Sachaa Jhutha (1970)

Written by Jeevanprabha M Desai and directed by her husband (Manmohan Desai), Sachaa Jhutha is a neat little tale of mistaken identity, thieves and honest men, and proves that dogs are smarter than most people.

Simple village musician Bhola (Rajesh Khanna) leaves home to seek his fortune in Bombay. His sister Belu (Naaz) had an accident in her childhood and has needed crutches since. He wants to get her married and having any kind of disability means she is expected to come with a hefty dowry. Through a series of unlikely but expected coincidences, he stumbles into a fancy masquerade party and the path of Ranjit Kumar (Rajesh Khanna) a cunning jewel thief. Ranjit sees the possibilities in having an exact duplicate of himself to parade around town so he dupes innocent to the point of being backward Bhola into perfecting his Ranjit act. Ranjit gets his minxy girlfriend Ruby (Faryal) to keep a watchful eye on Bhola, give him deportment lessons, and keep him from discovering his new BFF is a thief. Inspector Pradhan (Vinod Khanna) is determined to put Ranjit in jail but he can’t get the evidence he needs. He coopts a lovely young policewoman, Lina (Mumtaz), into playing a diamond heiress called Rita. It is well known that Ranjit cannot resist a pretty face or a sparkly rock. Bhola as Ranjit falls head over heels for Lina/Rita and his simplicity wins her over despite her misgivings. And then a flood devastates Belu’s village, killing her abusive stepmother too. She comes to the city with little other than her love for Bhola, a Significant Song, and the super smart and faithful dog, Moti. Will she find Bhola, or will she be found by Ranjit? What will become of these clueless bumpkins in the big city? Will Lina get her man? Will Inspector Pradhan get his?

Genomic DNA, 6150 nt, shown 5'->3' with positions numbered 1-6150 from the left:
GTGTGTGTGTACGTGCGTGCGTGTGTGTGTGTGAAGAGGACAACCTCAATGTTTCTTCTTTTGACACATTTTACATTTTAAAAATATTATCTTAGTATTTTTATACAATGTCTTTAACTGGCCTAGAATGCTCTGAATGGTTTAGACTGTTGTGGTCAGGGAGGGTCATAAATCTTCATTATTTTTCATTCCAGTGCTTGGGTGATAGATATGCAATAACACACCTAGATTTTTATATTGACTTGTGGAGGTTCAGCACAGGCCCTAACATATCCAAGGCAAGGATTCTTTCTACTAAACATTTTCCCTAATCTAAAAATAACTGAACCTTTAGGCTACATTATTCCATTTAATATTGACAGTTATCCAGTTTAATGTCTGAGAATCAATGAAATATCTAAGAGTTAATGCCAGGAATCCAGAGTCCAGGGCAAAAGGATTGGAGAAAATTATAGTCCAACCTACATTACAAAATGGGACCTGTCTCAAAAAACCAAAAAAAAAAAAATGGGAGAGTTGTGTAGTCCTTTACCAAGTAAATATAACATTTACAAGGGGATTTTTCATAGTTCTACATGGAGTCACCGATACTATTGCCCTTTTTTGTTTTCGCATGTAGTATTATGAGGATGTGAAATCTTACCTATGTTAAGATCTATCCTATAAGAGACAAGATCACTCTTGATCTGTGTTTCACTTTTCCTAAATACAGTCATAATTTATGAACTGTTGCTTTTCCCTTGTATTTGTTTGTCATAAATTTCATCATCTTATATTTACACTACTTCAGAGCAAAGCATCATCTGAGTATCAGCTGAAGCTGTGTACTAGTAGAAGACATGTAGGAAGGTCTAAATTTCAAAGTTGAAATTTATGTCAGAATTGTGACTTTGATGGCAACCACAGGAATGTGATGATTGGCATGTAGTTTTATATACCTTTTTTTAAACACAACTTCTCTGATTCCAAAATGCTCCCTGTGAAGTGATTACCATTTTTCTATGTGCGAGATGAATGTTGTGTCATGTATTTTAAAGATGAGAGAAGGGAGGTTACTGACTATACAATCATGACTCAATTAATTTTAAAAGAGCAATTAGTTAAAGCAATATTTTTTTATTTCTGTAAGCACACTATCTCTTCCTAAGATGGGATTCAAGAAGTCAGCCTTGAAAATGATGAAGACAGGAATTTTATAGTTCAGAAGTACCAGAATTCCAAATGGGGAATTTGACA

Rajesh Khanna is quite enjoyable as Ranjit. He is suave, a narcissist, and wears some very snazzy outfits. He is never conflicted about his life of crime, and thoroughly enjoys his lifestyle funded by ill-gotten gains. As Bhola he overacts like there’s no tomorrow, grimacing and spouting proverbs to show he is pure and innocent. Bhola is a quick study though and it is amusing to see Ranjit getting a dose of his own medicine. Ranjit is a traditional filmi evil mastermind and he loves a needlessly complex plan so there are many silly hijinks to enjoy including a secret lair, tunnels, mysterious drugs that paralyse, disguises, and a gang of suited and booted henchmen. If you’ve ever wanted to see Rajesh Khanna fight a duel with himself, this is the film for you.